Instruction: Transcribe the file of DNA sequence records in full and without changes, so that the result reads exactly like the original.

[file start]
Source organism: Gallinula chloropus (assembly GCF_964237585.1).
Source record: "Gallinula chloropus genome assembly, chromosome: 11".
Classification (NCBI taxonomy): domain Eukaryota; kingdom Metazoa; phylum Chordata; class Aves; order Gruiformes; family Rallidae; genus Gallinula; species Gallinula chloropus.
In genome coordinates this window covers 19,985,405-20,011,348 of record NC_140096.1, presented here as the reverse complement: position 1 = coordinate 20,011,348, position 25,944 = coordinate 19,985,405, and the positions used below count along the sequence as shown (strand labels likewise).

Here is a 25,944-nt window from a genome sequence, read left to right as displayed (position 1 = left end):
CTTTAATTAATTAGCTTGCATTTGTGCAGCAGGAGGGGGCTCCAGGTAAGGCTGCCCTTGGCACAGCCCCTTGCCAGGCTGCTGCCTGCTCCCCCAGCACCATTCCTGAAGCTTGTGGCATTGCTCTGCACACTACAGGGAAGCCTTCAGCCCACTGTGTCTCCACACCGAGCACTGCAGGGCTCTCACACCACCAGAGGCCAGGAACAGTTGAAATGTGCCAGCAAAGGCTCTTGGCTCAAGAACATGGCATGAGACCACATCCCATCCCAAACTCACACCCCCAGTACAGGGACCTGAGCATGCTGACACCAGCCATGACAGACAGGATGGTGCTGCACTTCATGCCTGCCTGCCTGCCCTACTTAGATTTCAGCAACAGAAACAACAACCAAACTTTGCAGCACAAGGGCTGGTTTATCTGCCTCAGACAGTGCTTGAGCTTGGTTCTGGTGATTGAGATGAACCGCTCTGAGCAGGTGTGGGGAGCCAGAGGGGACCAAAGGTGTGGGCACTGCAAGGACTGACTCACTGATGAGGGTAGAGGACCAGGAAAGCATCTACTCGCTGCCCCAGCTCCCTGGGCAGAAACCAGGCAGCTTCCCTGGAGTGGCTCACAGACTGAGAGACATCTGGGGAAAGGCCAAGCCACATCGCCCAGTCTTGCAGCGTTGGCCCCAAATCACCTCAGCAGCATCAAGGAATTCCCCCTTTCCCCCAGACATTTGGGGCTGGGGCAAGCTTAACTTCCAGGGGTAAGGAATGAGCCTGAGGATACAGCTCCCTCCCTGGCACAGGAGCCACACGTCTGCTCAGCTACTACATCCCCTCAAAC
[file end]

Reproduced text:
Source organism: Gallinula chloropus (assembly GCF_964237585.1).
Source record: "Gallinula chloropus genome assembly, chromosome: 11".
Classification (NCBI taxonomy): domain Eukaryota; kingdom Metazoa; phylum Chordata; class Aves; order Gruiformes; family Rallidae; genus Gallinula; species Gallinula chloropus.
In genome coordinates this window covers 19,985,405-20,011,348 of record NC_140096.1, presented here as the reverse complement: position 1 = coordinate 20,011,348, position 25,944 = coordinate 19,985,405, and the positions used below count along the sequence as shown (strand labels likewise).

Here is a 25,944-nt window from a genome sequence, read left to right as displayed (position 1 = left end):
CTTTAATTAATTAGCTTGCATTTGTGCAGCAGGAGGGGGCTCCAGGTAAGGCTGCCCTTGGCACAGCCCCTTGCCAGGCTGCTGCCTGCTCCCCCAGCACCATTCCTGAAGCTTGTGGCATTGCTCTGCACACTACAGGGAAGCCTTCAGCCCACTGTGTCTCCACACCGAGCACTGCAGGGCTCTCACACCACCAGAGGCCAGGAACAGTTGAAATGTGCCAGCAAAGGCTCTTGGCTCAAGAACATGGCATGAGACCACATCCCATCCCAAACTCACACCCCCAGTACAGGGACCTGAGCATGCTGACACCAGCCATGACAGACAGGATGGTGCTGCACTTCATGCCTGCCTGCCTGCCCTACTTAGATTTCAGCAACAGAAACAACAACCAAACTTTGCAGCACAAGGGCTGGTTTATCTGCCTCAGACAGTGCTTGAGCTTGGTTCTGGTGATTGAGATGAACCGCTCTGAGCAGGTGTGGGGAGCCAGAGGGGACCAAAGGTGTGGGCACTGCAAGGACTGACTCACTGATGAGGGTAGAGGACCAGGAAAGCATCTACTCGCTGCCCCAGCTCCCTGGGCAGAAACCAGGCAGCTTCCCTGGAGTGGCTCACAGACTGAGAGACATCTGGGGAAAGGCCAAGCCACATCGCCCAGTCTTGCAGCGTTGGCCCCAAATCACCTCAGCAGCATCAAGGAATTCCCCCTTTCCCCCAGACATTTGGGGCTGGGGCAAGCTTAACTTCCAGGGGTAAGGAATGAGCCTGAGGATACAGCTCCCTCCCTGGCACAGGAGCCACACGTCTGCTCAGCTACTACATCCCCTCAAAC